Sunday, August 7, 2011

A Real Life Ellsworth Toohey

A friend of mine from work sent me this article that was reposted on Deadspin though originally ran in The Nation magazine. At first glance, I actually thought I agreed with where the article was going. Dividing the world into "jocks" and "pukes" reminded me a lot of the distinction between "producers" and "looters" made in Atlas Shrugged. A couple paragraphs in things started to feel a little off, but it wasn't until paragraph six; in which the author says in an aside, "Obviously, I am for de-emphasizing early competition and redistributing athletic resources so that everyone, throughout their lives, has access to sports. But then, I am also for world peace;" that I officially wanted to choke Robert Lipsyte, the article's author.

His basic premise is that growing up playing sports makes you competitive, ambitious, greedy, amoral, and submissive to authority (with illusions toward this being a Republican ideal), and that in our enlightened post-feminist world, we can finally start to question some of these foundations in order to move past them. Also that we should, of course, because greed is bad, bullying is bad, and competition is obviously bad. Now to be sure, I am not trying to defend "jock culture;" I think there are some major problems with it that need to be addressed; however, this article cannot stand unanswered, because it is the most vile, immoral, senseless piece of propaganda I have read since Elsworth Toohey's speech in The Fountainhead (text version here) on how to rule the world, and the fact that it is trying to pass itself off as taking the moral high ground is at the root of everything that is wrong with America, and to a larger extent, the world.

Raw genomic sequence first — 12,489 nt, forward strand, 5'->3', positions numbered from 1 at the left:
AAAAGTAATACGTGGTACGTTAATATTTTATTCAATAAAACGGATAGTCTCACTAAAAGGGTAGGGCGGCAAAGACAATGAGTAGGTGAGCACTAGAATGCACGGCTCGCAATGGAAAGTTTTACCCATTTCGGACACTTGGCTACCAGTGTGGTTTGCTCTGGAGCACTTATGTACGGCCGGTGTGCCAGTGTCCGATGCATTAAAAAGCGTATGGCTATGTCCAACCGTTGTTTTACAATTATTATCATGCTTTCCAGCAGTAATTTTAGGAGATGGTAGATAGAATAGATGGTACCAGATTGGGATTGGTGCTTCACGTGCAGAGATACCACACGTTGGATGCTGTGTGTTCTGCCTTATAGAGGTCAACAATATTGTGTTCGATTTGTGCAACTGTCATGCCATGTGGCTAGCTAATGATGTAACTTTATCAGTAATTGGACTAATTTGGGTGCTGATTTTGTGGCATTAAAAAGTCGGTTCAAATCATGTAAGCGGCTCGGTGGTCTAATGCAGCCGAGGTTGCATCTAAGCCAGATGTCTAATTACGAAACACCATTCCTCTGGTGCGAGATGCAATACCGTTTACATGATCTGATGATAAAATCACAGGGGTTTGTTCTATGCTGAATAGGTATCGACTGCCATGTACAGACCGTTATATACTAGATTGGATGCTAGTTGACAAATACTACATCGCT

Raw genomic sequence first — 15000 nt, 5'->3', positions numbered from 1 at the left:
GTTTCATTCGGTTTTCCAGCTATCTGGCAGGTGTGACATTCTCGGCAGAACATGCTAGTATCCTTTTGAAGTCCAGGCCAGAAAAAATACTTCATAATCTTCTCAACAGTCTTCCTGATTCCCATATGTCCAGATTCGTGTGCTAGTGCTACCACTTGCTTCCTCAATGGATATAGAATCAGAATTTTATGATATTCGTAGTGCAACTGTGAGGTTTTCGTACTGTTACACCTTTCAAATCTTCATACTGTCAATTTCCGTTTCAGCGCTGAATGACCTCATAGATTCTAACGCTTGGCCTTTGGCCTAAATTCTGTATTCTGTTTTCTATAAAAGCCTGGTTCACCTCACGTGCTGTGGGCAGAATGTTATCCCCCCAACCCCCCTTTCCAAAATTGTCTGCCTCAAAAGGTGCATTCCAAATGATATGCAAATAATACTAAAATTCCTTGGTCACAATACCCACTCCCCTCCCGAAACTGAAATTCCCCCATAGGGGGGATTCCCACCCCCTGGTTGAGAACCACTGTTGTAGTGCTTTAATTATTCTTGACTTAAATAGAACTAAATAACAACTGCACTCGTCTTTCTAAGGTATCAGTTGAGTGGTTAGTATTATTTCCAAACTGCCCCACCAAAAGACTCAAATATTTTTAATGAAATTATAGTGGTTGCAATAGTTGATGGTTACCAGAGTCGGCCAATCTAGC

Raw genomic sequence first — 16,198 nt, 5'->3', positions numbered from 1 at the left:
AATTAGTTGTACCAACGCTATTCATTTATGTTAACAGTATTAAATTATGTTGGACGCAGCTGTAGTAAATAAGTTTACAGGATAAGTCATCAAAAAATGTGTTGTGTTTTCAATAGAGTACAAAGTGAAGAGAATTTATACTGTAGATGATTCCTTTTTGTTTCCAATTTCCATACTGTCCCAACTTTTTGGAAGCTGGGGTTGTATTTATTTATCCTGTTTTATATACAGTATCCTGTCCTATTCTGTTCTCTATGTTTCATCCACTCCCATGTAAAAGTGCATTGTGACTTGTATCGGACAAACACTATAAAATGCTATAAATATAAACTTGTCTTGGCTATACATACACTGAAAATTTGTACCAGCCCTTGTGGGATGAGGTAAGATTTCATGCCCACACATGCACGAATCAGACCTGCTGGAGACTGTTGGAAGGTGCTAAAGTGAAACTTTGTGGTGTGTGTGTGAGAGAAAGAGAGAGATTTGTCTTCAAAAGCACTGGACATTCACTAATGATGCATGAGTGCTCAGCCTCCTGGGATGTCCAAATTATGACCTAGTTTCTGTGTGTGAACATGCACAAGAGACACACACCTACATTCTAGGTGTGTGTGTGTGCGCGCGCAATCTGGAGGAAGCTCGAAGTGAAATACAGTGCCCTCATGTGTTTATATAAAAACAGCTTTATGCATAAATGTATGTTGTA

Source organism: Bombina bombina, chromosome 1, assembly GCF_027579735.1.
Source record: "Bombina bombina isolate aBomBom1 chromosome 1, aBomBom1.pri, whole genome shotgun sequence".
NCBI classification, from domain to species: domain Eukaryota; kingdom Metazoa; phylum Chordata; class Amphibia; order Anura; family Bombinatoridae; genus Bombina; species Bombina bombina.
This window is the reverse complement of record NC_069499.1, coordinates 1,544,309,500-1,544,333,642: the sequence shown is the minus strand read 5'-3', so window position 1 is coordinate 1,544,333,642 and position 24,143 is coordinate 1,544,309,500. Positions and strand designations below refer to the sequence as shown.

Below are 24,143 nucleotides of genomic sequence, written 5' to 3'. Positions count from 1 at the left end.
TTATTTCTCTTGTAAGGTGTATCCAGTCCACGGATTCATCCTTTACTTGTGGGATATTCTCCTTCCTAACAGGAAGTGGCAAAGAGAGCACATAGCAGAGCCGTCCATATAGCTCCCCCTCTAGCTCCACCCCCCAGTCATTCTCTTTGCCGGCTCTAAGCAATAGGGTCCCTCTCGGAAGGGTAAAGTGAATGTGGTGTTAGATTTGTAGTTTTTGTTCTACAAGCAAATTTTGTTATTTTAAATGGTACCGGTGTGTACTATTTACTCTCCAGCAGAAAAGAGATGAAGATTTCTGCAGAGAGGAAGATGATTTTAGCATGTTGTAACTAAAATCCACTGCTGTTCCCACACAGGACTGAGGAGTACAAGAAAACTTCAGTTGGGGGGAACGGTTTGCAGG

First, I want to address this idea that a "willingness to subordinate [oneself] to authority" is a necessary part of athletics or achievement, or even jock culture for that matter. I can see where Lipsyte got this idea from, but it is a total perversion of reality. Among athletes, as is the case with all producers, respect is earned. An athlete may take on the role of a student, seeking knowledge, trying things that on his own he would not have done; but he chooses to do so because he trusts the authority figure telling him to do it. He has made this evaluation of trustworthiness based on the judgment of his own mind, not based on a blind sense of supplication.

Do great players actually submit to authority? I mean, Derek Jeter is known as one of the classiest individuals in sports, and for good reason. I do not recall a single incident between Jeter and a Yankees manager during his 15 year career (though that's not to say that they didn't happen). It's quite a stretch to call this "blind loyalty" or supplication, though. Jeter has had two managers over the course of his career. The first was Joe Torre, who led Jeter and company to win four championships in five years. If that is not an example of someone who has earned the respect of even the biggest stars, I don't know what is. His second manager, of course, was Joe Girardi, who played on three of the four championship teams, and managed the Yanks to one world series as well. This is another guy who commands respect from everyone, even the Derek Jeters and Alex Rodriguez's of the world.

Let's talk about Michael Jordan. We all know and love Jordan. I remember being a Knicks fan during Jordan's second run of three championships; if he was on the team, that team was unstoppable, period. He left the league to go try to play professional baseball, and without him, the team went no where. Then when he came back in the league, which was when I was a fan, reinserting him into the starting five was all that it took to put the Bulls back on top. When Jordan was inducted to the hall of fame, he gave this speech, and it was people like Lipsyte who criticized it.